• 46.
    Isnard Bagnis, Corinne
    et al.
    Université Pierre et Marie Curie, Paris, France..
    Crepaldi, Carlo
    Unità Operativa di Nefrologia, Dialisi e Trapianto, Ospedale San Bortolo, Vicenza, Italy.
    Dean, Jessica
    Salford Royal Hospital, Salford, UK..
    Goovaerts, Tony
    Cliniques Universitaires St. Luc, Service de Néphrologie, Brussels, Belgium.
    Melander, Stefan
    Östergötlands Läns Landsting, Heart and Medicine Center, Department of Nephrology.
    Nilsson, Eva-Lena
    Skåne University Hospital, Malmö.
    Prieto-Velasco, Mario
    Unidad de Nefrología, Complejo Asistencial Universitario de León, León, Spain.
    Trujillo, Carmen
    Unidad clínica de Gestión de Nefrología, Hospital Regional Carlos Haya, Malaga, Spain.
    Zambon, Roberto
    2Unità Operativa di Nefrologia, Dialisi e Trapianto, Ospedale San Bortolo, Vicenza, Italy.
    Mooney, Andrew
    St James's University Hospital, Leeds Teaching Hospitals NHS Trust, Leeds, UK.
    Quality standards for predialysis education: results from a consensus conference2015In: Nephrology, Dialysis and Transplantation, ISSN 0931-0509, E-ISSN 1460-2385, Vol. 30, no 7, p. 1058-1066Article in journal (Refereed)
    Abstract [en]

    This position statement was compiled following an expert meeting in March 2013, Zurich, Switzerland. Attendees were invited from a spread of European renal units with established and respected renal replacement therapy option education programmes. Discussions centred around optimal ways of creating an education team, setting realistic and meaningful objectives for patient education, and assessing the quality of education delivered.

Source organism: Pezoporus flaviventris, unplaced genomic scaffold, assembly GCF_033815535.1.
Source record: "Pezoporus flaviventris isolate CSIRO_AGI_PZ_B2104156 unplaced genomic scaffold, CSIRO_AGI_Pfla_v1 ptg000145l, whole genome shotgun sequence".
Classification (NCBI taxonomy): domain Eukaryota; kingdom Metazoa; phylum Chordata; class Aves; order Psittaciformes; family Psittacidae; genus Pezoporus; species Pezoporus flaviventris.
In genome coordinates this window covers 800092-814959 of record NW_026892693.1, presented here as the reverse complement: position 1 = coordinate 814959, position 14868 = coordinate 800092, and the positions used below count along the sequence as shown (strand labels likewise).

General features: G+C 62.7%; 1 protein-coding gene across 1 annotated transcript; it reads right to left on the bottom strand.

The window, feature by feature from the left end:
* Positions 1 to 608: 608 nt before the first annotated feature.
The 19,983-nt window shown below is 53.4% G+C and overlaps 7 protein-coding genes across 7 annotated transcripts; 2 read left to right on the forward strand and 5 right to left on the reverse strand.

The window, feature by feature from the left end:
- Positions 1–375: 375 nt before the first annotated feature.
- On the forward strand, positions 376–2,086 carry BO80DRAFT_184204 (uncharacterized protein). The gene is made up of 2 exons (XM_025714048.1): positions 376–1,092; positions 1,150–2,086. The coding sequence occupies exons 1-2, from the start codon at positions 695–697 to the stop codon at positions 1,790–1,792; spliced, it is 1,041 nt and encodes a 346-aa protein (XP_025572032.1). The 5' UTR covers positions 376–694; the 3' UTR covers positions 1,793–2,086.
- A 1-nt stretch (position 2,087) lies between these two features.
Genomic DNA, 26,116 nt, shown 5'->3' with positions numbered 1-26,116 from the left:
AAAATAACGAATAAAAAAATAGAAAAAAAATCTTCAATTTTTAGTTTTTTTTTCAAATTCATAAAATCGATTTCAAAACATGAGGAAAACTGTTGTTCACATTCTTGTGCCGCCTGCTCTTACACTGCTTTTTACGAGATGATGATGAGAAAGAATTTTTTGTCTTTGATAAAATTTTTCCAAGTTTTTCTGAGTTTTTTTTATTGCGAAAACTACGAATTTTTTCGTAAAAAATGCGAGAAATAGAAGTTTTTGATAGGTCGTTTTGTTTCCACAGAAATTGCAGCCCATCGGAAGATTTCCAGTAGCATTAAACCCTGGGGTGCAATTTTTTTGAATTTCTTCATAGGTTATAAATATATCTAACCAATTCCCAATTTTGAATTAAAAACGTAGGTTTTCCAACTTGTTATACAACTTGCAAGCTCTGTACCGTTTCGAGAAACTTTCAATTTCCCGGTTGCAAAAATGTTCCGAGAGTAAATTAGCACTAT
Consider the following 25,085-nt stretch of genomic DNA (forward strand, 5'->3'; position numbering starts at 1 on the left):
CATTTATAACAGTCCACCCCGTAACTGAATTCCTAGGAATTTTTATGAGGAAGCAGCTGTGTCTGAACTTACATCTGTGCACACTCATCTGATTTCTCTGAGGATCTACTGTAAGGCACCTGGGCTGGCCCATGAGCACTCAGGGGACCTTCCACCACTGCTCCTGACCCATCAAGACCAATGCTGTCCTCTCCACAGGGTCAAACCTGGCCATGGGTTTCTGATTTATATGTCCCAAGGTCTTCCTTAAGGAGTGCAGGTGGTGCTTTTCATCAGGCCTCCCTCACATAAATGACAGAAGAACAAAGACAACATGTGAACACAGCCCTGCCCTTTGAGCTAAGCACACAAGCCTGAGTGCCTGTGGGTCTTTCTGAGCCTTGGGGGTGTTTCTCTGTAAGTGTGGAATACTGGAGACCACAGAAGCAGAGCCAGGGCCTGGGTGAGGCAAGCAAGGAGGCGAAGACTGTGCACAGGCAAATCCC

• 47.
    Jerotskaja, Jana
    et al.
    Tallinn University Technology.
    Uhlin, Fredrik
    Linköping University, Department of Medical and Health Sciences, Internal Medicine. Linköping University, Faculty of Health Sciences. Östergötlands Läns Landsting, Centre for Medicine, Department of Nephrology UHL. Östergötlands Läns Landsting, Heart and Medicine Center.
    Fridolin, Ivo
    Tallinn University Technology.
    Lauri, Kai
    Tallinn University Technology.
    Luman, Merike
    North Estonia Medical Centre.
    Fernström, Anders
    Linköping University, Department of Medical and Health Sciences, Nephrology. Linköping University, Faculty of Health Sciences. Östergötlands Läns Landsting, Heart and Medicine Center, Department of Nephrology.
    Optical Online Monitoring of Uric Acid Removal during Dialysis2010In: BLOOD PURIFICATION, ISSN 0253-5068, Vol. 29, no 1, p. 69-74Article in journal (Refereed)
    Abstract [en]

    This study estimates the total removal of uric acid (TRUA) by online UV absorbance measurements in the spent dialysate in two different dialysis centers in Estonia and Sweden. Sixteen dialysis patients were included. All dialysate was collected that gave the reference for TRUA. Two regression models were investigated: one for each patient (UV1) and one for the entire material (UV2). TRUA from the three methods was in the same order but showed a statistically significant difference when the UV2 model was built on data from both centers together. TRUA, (n = 56) was (mean +/- SD, mu mol): 5,854 +/- 1,377 for reference, 6,117 +/- 1,795 for UV1 and 5,762 +/- 1,591 for UV2. Six patients were monitored 1 year after the first study session, using the same models as the previous year, still having a nonsignificant difference. The results show the possibility of estimating TRUA by using UV absorbance. The method appeared to be reliable also in long-term patient monitoring.

  • 48.
    Jerotskaja, Jana
    et al.
    Tallinn University.
    Uhlin, Fredrik
    Linköping University, Department of Medical and Health Sciences, Internal Medicine. Linköping University, Faculty of Health Sciences. Östergötlands Läns Landsting, Heart and Medicine Centre, Department of Nephrology UHL.